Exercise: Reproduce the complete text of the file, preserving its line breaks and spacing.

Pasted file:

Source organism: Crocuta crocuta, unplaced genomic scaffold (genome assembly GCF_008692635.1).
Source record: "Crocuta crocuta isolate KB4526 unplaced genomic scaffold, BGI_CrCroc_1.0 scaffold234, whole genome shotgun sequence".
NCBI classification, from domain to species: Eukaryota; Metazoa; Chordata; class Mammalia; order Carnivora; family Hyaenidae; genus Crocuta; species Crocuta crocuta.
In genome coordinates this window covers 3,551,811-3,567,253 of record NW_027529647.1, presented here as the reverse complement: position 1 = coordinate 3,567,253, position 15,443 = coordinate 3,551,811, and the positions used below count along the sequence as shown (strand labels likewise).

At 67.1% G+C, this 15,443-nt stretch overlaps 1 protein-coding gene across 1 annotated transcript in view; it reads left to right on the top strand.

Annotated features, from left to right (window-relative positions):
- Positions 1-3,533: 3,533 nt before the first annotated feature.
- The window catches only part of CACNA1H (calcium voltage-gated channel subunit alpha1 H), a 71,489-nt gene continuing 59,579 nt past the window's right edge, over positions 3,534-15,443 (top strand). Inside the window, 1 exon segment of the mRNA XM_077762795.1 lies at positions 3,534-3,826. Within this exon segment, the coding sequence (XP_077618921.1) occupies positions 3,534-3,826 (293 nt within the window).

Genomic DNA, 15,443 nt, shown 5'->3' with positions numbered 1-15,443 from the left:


Source organism: Crocuta crocuta, unplaced genomic scaffold (genome assembly GCF_008692635.1).
Source record: "Crocuta crocuta isolate KB4526 unplaced genomic scaffold, BGI_CrCroc_1.0 scaffold234, whole genome shotgun sequence".
NCBI classification, from domain to species: Eukaryota; Metazoa; Chordata; class Mammalia; order Carnivora; family Hyaenidae; genus Crocuta; species Crocuta crocuta.
In genome coordinates this window covers 3,551,811-3,567,253 of record NW_027529647.1, presented here as the reverse complement: position 1 = coordinate 3,567,253, position 15,443 = coordinate 3,551,811, and the positions used below count along the sequence as shown (strand labels likewise).

At 67.1% G+C, this 15,443-nt stretch overlaps 1 protein-coding gene across 1 annotated transcript in view; it reads left to right on the top strand.

Annotated features, from left to right (window-relative positions):
- Positions 1-3,533: 3,533 nt before the first annotated feature.
- The window catches only part of CACNA1H (calcium voltage-gated channel subunit alpha1 H), a 71,489-nt gene continuing 59,579 nt past the window's right edge, over positions 3,534-15,443 (top strand). Inside the window, 1 exon segment of the mRNA XM_077762795.1 lies at positions 3,534-3,826. Within this exon segment, the coding sequence (XP_077618921.1) occupies positions 3,534-3,826 (293 nt within the window).

Genomic DNA, 15,443 nt, shown 5'->3' with positions numbered 1-15,443 from the left: